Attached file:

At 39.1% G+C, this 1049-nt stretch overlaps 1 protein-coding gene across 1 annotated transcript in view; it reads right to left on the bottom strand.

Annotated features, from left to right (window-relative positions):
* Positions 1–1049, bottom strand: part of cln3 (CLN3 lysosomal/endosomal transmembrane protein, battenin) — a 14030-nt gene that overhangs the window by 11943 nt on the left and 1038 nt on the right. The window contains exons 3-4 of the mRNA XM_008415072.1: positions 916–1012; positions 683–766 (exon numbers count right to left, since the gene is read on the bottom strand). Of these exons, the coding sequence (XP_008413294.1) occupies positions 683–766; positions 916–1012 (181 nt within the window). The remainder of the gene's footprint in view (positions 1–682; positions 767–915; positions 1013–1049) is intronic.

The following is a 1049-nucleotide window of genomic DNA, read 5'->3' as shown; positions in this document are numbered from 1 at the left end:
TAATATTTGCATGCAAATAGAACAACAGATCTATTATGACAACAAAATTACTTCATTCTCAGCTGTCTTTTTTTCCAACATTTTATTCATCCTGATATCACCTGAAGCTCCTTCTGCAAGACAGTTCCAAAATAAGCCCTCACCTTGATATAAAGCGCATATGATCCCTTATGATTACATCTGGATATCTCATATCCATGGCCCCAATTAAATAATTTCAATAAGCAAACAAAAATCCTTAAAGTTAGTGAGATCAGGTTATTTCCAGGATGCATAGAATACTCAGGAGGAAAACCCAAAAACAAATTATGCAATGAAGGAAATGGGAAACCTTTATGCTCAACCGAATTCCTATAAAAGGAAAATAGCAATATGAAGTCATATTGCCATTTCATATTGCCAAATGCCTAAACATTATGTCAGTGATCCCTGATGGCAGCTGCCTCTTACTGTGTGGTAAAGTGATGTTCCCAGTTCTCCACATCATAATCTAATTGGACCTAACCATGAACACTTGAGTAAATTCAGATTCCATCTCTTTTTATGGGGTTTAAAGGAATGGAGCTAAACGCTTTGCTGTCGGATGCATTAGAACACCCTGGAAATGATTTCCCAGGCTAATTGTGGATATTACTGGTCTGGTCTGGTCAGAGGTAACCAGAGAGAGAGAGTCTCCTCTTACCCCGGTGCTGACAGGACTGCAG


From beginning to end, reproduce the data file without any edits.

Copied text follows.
At 39.1% G+C, this 1049-nt stretch overlaps 1 protein-coding gene across 1 annotated transcript in view; it reads right to left on the bottom strand.

Annotated features, from left to right (window-relative positions):
* Positions 1–1049, bottom strand: part of cln3 (CLN3 lysosomal/endosomal transmembrane protein, battenin) — a 14030-nt gene that overhangs the window by 11943 nt on the left and 1038 nt on the right. The window contains exons 3-4 of the mRNA XM_008415072.1: positions 916–1012; positions 683–766 (exon numbers count right to left, since the gene is read on the bottom strand). Of these exons, the coding sequence (XP_008413294.1) occupies positions 683–766; positions 916–1012 (181 nt within the window). The remainder of the gene's footprint in view (positions 1–682; positions 767–915; positions 1013–1049) is intronic.

The following is a 1049-nucleotide window of genomic DNA, read 5'->3' as shown; positions in this document are numbered from 1 at the left end:
TAATATTTGCATGCAAATAGAACAACAGATCTATTATGACAACAAAATTACTTCATTCTCAGCTGTCTTTTTTTCCAACATTTTATTCATCCTGATATCACCTGAAGCTCCTTCTGCAAGACAGTTCCAAAATAAGCCCTCACCTTGATATAAAGCGCATATGATCCCTTATGATTACATCTGGATATCTCATATCCATGGCCCCAATTAAATAATTTCAATAAGCAAACAAAAATCCTTAAAGTTAGTGAGATCAGGTTATTTCCAGGATGCATAGAATACTCAGGAGGAAAACCCAAAAACAAATTATGCAATGAAGGAAATGGGAAACCTTTATGCTCAACCGAATTCCTATAAAAGGAAAATAGCAATATGAAGTCATATTGCCATTTCATATTGCCAAATGCCTAAACATTATGTCAGTGATCCCTGATGGCAGCTGCCTCTTACTGTGTGGTAAAGTGATGTTCCCAGTTCTCCACATCATAATCTAATTGGACCTAACCATGAACACTTGAGTAAATTCAGATTCCATCTCTTTTTATGGGGTTTAAAGGAATGGAGCTAAACGCTTTGCTGTCGGATGCATTAGAACACCCTGGAAATGATTTCCCAGGCTAATTGTGGATATTACTGGTCTGGTCTGGTCAGAGGTAACCAGAGAGAGAGAGTCTCCTCTTACCCCGGTGCTGACAGGACTGCAG